Our recent blog discussing the role of the New York Convention in the recognition of “foreign” arbitral awards addressed the UK’s highest court’s treatment of the issues. In another recent decision, a court in the UAE addressed the issue of recognition and enforcement of “foreign” judicial judgments (rather than arbitral awards). We can’t find an English translation of the decision, but we have the decision in Arabic, and the reports of the decision (e.g., Mondaq, 12 Nov. 2010) suggest that the decision warrants consideration.

There is a common belief that judicial attitudes to enforcement of “foreign” judicial judgments is significantly different from enforcement of “foreign” arbitral awards.  In fact what might be accounting for at least some of the the differences seen in enforcement of arbitral awards vs court-entered judgments is attitudes towards the U.S. and reciprocity.  What follows is noteworthy because the U.S. was not involved.

The Creditor in the case secured a judicial (rather than an arbitral) award against the Debtor, a UAE company, from a court of first instance in France. The judgment was upheld by the French Court of Appeal and Cassation (the highest court for such purposes in France). The Creditor then tried to enforce the judgment in the UAE.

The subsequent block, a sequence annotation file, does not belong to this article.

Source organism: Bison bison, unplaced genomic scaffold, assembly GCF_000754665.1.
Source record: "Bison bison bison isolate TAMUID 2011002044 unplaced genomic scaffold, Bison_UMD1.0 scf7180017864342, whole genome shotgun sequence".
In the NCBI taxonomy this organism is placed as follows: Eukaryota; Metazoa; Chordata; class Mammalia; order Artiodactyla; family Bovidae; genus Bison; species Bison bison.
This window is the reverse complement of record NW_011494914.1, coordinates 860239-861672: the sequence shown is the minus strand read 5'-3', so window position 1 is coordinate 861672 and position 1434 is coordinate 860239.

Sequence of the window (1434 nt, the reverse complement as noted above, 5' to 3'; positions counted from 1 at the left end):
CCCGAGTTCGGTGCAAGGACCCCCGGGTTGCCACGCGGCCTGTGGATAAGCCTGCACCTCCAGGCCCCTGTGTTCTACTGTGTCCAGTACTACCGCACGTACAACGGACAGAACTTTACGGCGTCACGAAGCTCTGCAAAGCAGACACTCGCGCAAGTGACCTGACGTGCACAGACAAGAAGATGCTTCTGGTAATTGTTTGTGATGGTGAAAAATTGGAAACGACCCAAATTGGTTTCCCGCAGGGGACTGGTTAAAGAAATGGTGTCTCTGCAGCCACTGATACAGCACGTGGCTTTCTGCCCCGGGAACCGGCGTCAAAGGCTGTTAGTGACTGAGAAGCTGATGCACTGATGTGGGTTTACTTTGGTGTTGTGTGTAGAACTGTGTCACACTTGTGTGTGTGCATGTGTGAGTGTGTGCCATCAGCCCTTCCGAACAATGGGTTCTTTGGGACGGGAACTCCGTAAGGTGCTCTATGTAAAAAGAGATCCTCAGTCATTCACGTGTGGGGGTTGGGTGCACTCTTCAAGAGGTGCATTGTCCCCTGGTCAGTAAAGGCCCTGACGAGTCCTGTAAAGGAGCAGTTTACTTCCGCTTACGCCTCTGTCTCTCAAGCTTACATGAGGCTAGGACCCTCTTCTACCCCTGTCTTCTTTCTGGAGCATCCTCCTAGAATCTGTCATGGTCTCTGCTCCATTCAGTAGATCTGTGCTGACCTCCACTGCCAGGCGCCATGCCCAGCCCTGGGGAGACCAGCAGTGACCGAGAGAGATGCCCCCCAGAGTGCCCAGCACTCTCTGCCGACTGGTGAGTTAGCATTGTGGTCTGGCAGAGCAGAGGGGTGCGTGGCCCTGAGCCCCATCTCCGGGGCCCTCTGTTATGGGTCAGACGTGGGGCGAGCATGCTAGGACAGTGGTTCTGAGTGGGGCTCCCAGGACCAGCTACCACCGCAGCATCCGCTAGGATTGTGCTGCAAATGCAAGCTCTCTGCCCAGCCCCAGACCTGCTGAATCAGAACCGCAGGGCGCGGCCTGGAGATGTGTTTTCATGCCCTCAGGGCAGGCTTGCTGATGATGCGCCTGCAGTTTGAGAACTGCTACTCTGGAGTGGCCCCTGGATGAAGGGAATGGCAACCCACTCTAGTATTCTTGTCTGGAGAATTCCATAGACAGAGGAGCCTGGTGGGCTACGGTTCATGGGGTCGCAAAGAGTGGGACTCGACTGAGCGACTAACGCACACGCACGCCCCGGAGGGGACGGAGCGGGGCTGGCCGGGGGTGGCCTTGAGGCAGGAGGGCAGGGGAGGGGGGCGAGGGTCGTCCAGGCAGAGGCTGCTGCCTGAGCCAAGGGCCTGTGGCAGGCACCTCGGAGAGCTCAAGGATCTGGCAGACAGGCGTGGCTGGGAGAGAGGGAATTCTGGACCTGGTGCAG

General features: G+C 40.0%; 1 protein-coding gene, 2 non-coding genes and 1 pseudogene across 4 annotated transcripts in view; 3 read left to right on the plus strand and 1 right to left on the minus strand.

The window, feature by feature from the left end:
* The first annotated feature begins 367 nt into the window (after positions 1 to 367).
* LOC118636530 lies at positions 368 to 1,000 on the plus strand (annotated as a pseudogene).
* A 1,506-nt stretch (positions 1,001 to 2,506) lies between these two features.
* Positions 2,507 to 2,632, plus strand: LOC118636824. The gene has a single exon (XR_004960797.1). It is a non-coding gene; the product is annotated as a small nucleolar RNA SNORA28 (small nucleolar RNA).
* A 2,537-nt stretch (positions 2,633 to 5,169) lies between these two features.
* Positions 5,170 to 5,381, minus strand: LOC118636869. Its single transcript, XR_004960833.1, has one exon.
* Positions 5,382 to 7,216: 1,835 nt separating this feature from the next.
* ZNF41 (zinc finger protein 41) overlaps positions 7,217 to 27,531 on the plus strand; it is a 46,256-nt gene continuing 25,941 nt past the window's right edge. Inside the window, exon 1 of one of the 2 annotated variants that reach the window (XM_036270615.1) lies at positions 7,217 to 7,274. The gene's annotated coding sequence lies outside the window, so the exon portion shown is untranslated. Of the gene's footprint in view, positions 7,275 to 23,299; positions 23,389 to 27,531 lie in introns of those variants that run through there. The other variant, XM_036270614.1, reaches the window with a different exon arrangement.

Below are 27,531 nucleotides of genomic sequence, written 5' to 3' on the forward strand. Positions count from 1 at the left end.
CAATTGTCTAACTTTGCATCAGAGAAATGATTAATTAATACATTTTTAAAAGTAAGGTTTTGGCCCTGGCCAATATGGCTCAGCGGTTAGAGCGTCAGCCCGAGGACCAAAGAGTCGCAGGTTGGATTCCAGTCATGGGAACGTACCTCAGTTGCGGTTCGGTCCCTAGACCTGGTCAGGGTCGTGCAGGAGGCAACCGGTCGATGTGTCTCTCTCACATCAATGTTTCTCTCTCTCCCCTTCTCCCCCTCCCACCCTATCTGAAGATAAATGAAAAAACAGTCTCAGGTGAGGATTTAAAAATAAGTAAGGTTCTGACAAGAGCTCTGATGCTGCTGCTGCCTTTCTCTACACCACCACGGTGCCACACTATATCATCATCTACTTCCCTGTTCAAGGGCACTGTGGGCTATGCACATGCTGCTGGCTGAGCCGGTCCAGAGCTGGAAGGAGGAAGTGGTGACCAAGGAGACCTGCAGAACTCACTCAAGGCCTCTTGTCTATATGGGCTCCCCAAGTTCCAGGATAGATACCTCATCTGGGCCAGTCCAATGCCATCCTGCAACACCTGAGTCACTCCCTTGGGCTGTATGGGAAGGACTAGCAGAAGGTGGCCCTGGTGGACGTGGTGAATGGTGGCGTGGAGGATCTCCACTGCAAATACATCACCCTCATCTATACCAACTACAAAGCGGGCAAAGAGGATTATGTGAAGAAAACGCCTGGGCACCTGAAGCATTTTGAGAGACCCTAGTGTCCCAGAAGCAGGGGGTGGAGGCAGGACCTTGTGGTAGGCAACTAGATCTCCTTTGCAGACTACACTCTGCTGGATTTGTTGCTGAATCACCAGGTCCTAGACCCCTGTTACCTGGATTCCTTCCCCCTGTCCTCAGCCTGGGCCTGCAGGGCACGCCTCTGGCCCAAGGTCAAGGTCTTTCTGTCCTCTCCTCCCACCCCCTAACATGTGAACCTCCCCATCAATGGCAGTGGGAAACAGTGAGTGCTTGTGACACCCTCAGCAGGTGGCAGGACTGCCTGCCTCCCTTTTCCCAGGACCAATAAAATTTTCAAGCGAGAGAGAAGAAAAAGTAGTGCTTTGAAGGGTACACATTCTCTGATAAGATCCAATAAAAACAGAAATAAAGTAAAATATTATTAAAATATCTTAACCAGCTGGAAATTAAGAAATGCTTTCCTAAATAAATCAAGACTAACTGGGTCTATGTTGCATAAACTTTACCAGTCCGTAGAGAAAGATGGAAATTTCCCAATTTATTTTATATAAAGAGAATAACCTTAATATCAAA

The UAE Court, the Federal Cassation Court, interpreted and applied Article 173(1) of the UAE Civil Procedure Law, which lists six broad and general grounds for avoiding enforcement of a “foreign” judgment.  Grounds for avoidance include if the “judgment objected to is based on a breach of the law or incorrect application or interpretation of the law”, or if the judgment “was issued contrary to the rules of jurisdiction”, or if the “judgment pronounces on matters not requested by the adversaries or on more than they had requested”.

Notwithstanding these broad principles, the UAE court held:

  1. The procedures to be followed by the creditor must be in accordance with the laws of the state where the action is brought, the proceedings are conducted, and the judgment is rendered. The only exception noted was where the application of those procedures was contrary to public policy of any other state where the proceedings are to be cited as evidence.
  2. Judicial decisions of one jurisdiction would be recognized and may be declared enforceable if, among other things, the decision is final and binding in the state of origin; if the party against whom enforcement is sought was duly summoned in the first jurisdiction; no other proceedings are then pending between the parties; and that the procedure securing the enforcement shall be that of the UAE but that the UAE court should not consider the merits of the decision.
  3. In language of note, the UAE court stated that territorial sovereignty, interdependence, and globalization have necessitated the recognition and enforcement of “foreign” decisions by States. Without such recognition, an interested party would have to bring proceedings in each country where his claim is to be asserted which action would be onerous, resulting in additional time and costs and “could result in multiple conflicting decisions”.
  4. The court also observed that “reciprocity” was also a basis for the recognition of such judgments even in the absence of an international agreement or convention.

The UAE court upheld the French judgment.